“Internet connection and digital literacy are no longer seen as a luxury,” said a small-town Tennessee mayor in an interview with the Times Free Press. “They are a necessity to participate in modern life.”
What does Chattanooga Mayor Andy Berke know about the cutting edge of modernity? It turns out: a lot. Nearly ten years ago, Chattanooga launched the country’s first-ever municipal internet service. At 1 Gigabit per second (Gbps), it was the fastest broadband internet in the entire United States—in a city of just 170,000 homes and businesses.
Chattanooga still offers some of the nation’s fastest internet speeds at incredible prices. For just under $30 per month, a low-income resident in the area can soon access 100 Megabits per second (Mbps) speeds. Anyone else can get 300 Mbps of internet for just under $60 per month.
In many parts of the country, that’s an unfathomable luxury.
The FCC defines a minimum of 25 Mbps as broadband speed, but with so little internet infrastructure outside of cities, rural residents see significantly lower speeds—at a massive premium.
Bay area tech employee Larissa Schiavo, who relies heavily on the internet for work, recently oversaw the installation of her grandmother’s internet in rural Ohio, which took several months and cost $1,000 upfront. The monthly price on top of that cost came out to about $150 per month for 30 Mbps internet with a 25 Gigabyte data cap.
As a contrast, her own internet in California provides speeds of up to 1 Gbps (1,000 Mbps) with a 2 Terabyte (Tb) data cap for $70 monthly. Scaled proportionally, if Schiavo paid what her grandmother paid, she would need roughly $1,000 per month to afford her high-internet speeds.
“At a certain point, it’s effectively a right, a necessity to survive and function,” Schiavo told the Daily Dot.
As with many other facets of American life, coronavirus has complicated our relationship with our internet service providers: now, more than ever, people need reliable access to the internet.
Workplaces, schools, entertainment hubs, medical facilities, stores, and social interactions all migrated online in light of strict social distancing requirements. Without a reliable internet connection, it is virtually impossible to participate in any of these activities.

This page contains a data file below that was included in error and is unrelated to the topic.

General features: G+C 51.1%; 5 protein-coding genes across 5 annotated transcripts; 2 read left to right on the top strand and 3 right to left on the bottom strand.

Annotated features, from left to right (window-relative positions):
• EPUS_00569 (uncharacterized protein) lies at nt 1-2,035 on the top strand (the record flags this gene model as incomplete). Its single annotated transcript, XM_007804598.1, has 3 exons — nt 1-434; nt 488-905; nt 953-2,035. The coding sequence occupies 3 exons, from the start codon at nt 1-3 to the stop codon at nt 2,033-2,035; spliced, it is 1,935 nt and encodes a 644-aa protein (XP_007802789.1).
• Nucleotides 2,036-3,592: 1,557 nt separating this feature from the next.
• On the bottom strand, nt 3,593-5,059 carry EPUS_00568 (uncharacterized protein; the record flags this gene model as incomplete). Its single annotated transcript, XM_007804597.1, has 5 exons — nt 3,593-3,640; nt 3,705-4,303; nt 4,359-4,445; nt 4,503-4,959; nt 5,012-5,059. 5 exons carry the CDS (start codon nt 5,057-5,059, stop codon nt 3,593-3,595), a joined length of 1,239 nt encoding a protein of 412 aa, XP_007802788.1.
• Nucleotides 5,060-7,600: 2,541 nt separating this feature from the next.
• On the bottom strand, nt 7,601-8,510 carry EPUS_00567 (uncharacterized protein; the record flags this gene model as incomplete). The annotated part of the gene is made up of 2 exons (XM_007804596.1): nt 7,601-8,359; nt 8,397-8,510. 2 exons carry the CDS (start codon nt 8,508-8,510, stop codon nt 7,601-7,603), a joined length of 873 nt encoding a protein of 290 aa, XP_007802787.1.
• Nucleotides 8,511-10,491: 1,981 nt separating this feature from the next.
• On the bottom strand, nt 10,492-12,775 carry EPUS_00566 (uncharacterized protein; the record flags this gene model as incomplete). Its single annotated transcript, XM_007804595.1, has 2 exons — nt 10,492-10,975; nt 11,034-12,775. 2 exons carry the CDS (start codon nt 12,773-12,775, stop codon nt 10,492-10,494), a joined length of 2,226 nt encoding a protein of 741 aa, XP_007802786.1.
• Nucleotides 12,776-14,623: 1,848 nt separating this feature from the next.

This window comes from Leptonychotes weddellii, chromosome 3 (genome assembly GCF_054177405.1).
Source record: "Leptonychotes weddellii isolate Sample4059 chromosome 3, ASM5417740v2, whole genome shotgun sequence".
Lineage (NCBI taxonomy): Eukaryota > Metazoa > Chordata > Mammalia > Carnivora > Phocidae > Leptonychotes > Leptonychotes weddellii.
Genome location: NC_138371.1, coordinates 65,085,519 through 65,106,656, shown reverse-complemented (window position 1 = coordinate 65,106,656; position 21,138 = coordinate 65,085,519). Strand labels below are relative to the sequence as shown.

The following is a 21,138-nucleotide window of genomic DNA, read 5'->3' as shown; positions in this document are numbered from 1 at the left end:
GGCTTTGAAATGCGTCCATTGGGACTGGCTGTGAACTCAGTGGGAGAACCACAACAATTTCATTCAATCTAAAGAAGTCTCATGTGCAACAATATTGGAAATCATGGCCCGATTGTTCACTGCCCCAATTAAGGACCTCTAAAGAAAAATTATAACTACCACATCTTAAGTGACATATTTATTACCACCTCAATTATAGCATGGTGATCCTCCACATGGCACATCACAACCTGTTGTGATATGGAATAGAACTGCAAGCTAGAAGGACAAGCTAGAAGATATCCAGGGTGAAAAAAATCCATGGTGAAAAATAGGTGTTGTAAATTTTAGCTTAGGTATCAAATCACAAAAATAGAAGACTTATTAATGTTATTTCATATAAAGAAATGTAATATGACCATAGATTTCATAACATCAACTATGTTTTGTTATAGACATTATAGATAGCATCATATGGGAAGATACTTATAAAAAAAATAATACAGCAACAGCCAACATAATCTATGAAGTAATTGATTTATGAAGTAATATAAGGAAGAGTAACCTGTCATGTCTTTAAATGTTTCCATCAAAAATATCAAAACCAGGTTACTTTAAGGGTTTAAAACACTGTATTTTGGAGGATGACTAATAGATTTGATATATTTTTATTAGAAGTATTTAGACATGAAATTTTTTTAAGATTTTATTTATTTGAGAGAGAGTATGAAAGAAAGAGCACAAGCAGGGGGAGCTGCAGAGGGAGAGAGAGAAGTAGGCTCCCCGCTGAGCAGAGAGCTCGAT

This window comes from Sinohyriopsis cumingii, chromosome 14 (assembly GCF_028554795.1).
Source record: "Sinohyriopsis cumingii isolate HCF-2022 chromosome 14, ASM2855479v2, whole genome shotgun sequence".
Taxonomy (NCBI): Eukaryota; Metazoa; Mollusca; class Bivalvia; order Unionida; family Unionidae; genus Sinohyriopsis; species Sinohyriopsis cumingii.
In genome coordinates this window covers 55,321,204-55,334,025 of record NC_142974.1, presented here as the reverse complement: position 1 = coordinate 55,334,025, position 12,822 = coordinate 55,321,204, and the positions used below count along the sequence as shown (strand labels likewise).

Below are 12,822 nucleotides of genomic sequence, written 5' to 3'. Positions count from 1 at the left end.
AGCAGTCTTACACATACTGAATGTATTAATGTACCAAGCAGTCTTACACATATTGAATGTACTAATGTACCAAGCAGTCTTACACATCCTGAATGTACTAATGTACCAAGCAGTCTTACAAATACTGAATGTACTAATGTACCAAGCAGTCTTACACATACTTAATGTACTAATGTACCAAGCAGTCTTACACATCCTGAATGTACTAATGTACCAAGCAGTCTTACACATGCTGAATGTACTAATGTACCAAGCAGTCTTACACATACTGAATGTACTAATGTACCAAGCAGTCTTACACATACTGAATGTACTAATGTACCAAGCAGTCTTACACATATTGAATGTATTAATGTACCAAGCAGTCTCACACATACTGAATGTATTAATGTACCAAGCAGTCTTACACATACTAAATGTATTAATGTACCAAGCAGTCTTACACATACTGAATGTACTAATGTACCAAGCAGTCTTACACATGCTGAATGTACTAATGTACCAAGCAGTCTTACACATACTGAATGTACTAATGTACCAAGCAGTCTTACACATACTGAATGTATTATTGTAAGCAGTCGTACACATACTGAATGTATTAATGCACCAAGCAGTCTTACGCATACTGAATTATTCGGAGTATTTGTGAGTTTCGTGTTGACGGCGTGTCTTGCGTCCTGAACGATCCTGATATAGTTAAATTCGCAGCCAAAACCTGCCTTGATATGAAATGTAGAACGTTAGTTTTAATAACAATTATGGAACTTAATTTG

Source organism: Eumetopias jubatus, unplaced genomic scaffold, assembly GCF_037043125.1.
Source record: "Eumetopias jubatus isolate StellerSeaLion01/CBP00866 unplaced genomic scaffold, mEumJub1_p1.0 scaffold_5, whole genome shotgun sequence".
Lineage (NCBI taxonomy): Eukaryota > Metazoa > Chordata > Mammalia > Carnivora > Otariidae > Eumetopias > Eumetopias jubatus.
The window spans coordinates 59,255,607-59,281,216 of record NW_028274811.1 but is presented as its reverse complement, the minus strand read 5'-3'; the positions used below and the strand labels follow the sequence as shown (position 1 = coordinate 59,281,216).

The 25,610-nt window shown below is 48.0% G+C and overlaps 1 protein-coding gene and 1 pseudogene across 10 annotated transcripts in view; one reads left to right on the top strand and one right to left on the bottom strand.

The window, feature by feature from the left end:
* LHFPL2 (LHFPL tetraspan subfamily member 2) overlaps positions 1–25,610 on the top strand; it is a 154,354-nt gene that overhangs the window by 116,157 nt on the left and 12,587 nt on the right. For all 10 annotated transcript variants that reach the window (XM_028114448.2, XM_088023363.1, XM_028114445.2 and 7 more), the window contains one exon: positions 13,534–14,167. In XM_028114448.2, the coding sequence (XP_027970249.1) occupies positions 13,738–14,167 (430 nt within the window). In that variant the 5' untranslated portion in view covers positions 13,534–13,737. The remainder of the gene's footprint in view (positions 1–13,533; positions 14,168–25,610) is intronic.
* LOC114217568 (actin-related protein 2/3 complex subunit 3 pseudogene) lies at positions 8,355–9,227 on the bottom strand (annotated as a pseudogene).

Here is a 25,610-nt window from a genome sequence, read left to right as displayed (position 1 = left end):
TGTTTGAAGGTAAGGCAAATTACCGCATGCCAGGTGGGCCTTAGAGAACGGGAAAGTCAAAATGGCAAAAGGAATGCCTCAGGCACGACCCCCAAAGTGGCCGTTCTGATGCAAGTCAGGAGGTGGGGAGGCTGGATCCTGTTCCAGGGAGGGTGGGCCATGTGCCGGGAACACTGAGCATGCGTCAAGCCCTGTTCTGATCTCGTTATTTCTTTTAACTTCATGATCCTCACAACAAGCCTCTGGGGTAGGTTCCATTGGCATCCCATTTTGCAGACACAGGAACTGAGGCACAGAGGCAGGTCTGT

Yet much of the country still remains unconnected.
In 1936, President Franklin D. Roosevelt signed into law as part of the New Deal the Rural Electrification Act (REA) to provide federal loans toward installing electrical distribution systems in remote areas of the country.
Subsequent amendments to the REA expanded rural telephone access in 1949 and 1993, and broadband access in 2008. In 2011, President Obama vowed to make high-speed wireless internet available to 98% of Americans.
Most recently, even President Trump called for $50 billion in rural spending—but no funding has been allocated to rural broadband deployment and high-speed internet is still largely absent from these areas.
According to a 2019 PEW study, 63% of rural Americans said they have an internet connection (up from 35% in 2007).
Despite this increase in adoption, rural Americans still lag behind the rest of the United States in access, where 75% of adults boast a connection. Fifteen percent of rural adults never use the internet, and access problems could be a major factor. In a 2018 PEW study, a quarter of rural American adults said high-speed internet access was a major problem in their community, while the majority of U.S. adults in urban and suburban areas face no problems in accessing the internet.
Why does this urban-rural divide persist despite billions in investment and government subsidies? The simple answer is that it’s not profitable for ISPs to lay down infrastructure in rural areas which are spread far apart and often host formidable, undeveloped terrain.
With so few people actually using the internet in those areas, the return on investment is extremely low. The only way these communities will ever get access to the kinds of broadband speeds a Bay Area tech employee has is if the federal government coordinates country-wide internet infrastructure—and subsidizes the costs.
With the United States unemployment rate at its highest since the Great Depression, the average American cannot afford to pay $150 per month for laughably low Internet speeds with the kind of data caps that would prevent someone from even reliably checking their email regularly.
But the new normal in the United States is a household with parents working through Zoom, children attending school through Blackboard, and children too young for school passing the time on YouTube or other streaming services.
This kind of internet usage is unprecedented (internet speed measurement tool Ookla estimated a 10% drop in average download speeds as a result of increased load).
And it’s became a utility that is as important as water, a necessity the government should and could provide.
While some ISPs like Charter Communications have moved quickly to address access issues, profit-driven ISPs will always seek a business model that ultimately costs customers money for access.
And right now, for many people, that access can be the difference between life and death, a job and unemployment. It’s an instance like, in the face of a pandemic, where the government has a responsibility to its citizens to step in.
- Read the heartbreaking complaints Americans sent the FCC after their internet was shut off
- The FCC is finally making more Wi-Fi spectrum available to use
- A broadband company kept its workers coming to the office—230 now have coronavirus
- FCC authorizes $166.8 million in funding to bring high-speed internet to rural America